(Because, seriously — I don’t care what some sort of Platonic ideal reading of “the Law” says, when the de facto, as-enforced law is so blatantly and so egregiously race-based, we have a racist legal system. Period.)

  2. 3


    1. 3.1

      @ Ervin
      If you can tell me that you truly believe that the verdict would have been the same if Martin had chased (against instructions from the police), shot and killed Zimmerman, then I would see your comment as insane rather than racist. I can’t imagine a set of circumstances where it would be relevant. (Even without caps lock)

    2. 3.2

      Really, everyone knows that? I certainly don’t, and I don’t see how you can know it either unless you can magically read the thoughts of every black person and white person to see who’s more racist. More importantly, how black people feel about white people is irrelevant to this case. What we are seeing here is a “justice” system that is biased against Black Americans and people of color more generally. Even if we accept, for the sake of argument your baseless assertion that black people are as racist as white people it would be irrelevant because black people in general do not have the means to deprive white people of their rights through the legal system.
      Again, this is completely irrelevant. No one is taking away white peoples’ rights. The legal system is not biased against white people. George Zimmerman wasn’t even arrested until there had been over a month of nationwide protests. If he had been a black man who shot a white kid, he would be arrested, tried, and would probably be on death row by now.

    3. 3.3

      @3.0-What planet are you living on? I’ve seen and heard plenty of people defending “poor George Zimmerman.” Zimmerman who could have avoided the whole thing if he had just followed the neighborhood watch guidelines and NOT carried a gun when he was patrolling, NOT gotten out of his car to confront Trayvon, stayed back and waited after contacting the police. Even the most generous interpretation of Zimmerman’s actions are that he is someone who does not think the rules apply to him.

    4. 3.4

      I guess that if you think you live in a fantasy world where white people and people of color exist as perfect spheres on a horizontal frictionless plane in a vacuum, then okay… But that has nothing to do with reality.

      I would not be surprised if there are as many black people who secretly wish they could speak and act racist towards white people as it is the other way around, but the chances that it would hurt me as a white man are extremely slim. I personally can’t recall a single instance where I have received a negative comment about my skin color or race, which is pretty amazing when you think about it.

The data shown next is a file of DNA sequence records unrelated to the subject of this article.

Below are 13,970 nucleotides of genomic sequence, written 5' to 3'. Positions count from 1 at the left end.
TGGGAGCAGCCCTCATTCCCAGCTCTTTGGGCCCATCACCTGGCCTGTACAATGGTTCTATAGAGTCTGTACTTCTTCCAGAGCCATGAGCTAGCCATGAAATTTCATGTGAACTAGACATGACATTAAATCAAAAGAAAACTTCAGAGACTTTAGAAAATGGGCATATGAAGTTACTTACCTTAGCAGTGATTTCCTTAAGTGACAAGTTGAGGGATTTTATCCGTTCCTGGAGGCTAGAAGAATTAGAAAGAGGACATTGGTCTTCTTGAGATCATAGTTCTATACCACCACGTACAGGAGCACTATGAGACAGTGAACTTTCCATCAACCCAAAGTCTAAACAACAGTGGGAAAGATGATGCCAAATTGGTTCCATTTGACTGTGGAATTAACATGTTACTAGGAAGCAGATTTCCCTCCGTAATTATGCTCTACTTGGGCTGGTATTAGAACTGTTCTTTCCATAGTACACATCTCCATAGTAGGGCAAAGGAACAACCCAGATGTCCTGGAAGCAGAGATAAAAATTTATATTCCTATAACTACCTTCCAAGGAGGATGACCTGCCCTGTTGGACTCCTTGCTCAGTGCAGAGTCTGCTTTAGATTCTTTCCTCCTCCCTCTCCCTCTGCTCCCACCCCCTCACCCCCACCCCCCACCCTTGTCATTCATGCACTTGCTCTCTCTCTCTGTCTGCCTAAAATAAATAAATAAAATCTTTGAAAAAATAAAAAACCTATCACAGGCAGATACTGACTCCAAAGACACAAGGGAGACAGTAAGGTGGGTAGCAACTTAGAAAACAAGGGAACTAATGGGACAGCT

Individualism and liberalism are nice ideas, but supporting those ideas as ideals does not mean that you get to pretend that the goal of liberating individuals has been achieved already. Saying that everyone ought to be equal does not magically make everyone equal and if you pretend that everyone is equal and they’re not you are hindering progress towards the ideals that you say that you hold.

  3. 5

    My heart is torn by the case of Trayvon Martin. While I understand that the legal system is not about justice and rather about the weighing of evidence, I cannot help but feel pain. I feel pain to know that a black life, even in 2013, means so little in this society. Everything about Trayvon’s death screams preventable. Racism killed Trayvon Martin, how can this be denied? As much as I am usually irritated by black people who seem to cry racism at every injustice in their life and seem intent on ignoring/ minimalizing progress, there is no other explanation in Trayvon’s case.

  4. 6

    Racism is an endemic system of prejudice. In a social-cultural space (or “discourse”) dominated by and operated primarily in the service of White people, anti-White racism is literally impossible, because “racism” is definitionally systemic and pervasive. Anti-White bigotry is possible, though I would argue that non-White people in USA are perfectly justified in distrusting White people as a group, so animus running in that direction isn’t even bigotry.

    Of course, as beelzebubba points out, that’s irrelevant anyway.

  5. 9

    Racism does exist. It exists because the once oppressed fear of becoming oppressed once again. So we have to cry wolf for every chance we get. But we can never be a united America because it has become the status quo to be un-united. Unfortunately there is nothing that can change the inevitable. Remember with every action comes a reaction and it’s the actions of our country that have caused this reaction. There is nothing we can do but wait… Wait for the next decades for this wave of reaction to pass. Until then we will continue to oppress one another, accusing each other of segregation, discrimination and racism. Continuing to be violent and irrational towards bystanders just because we feel the actions of our government are to ignore and target us. Tred carefully, the wave hasn’t reached its swell. If we don’t agree with a situation and we can tangle our oppression in with it then we will. We will because we can. What is scary is we don’t even have to be knowledgeable of the situation, because if you react to us you are the monster. It’s our time. We are racist and you’re the reason for it, therefore the target. With every punch we throw it will be justified because of who we are, the minority, so be scared.
    The unfortunate truth.

    1. 9.1

      Wtf? Fact: an unarmed Black boy is dead in the grave and his killer is walking around free as a lark due to the blatant white supremacist privilege granted police and de facto law enforcement who target people of color with impunity. As is the case with so many young people of color, Trayvon was failed/lynched twice by the killer and the criminal justice system. If the situation had been reversed Martin would be behind bars, just another savage Negro who attacked an innocent unarmed white man — period. Just “ask” Eulia Love, Margaret Mitchell, Amadou Diallo, Aiyanna Jones, Oscar Grant, Elinor Bumpers, Kendrick McDade…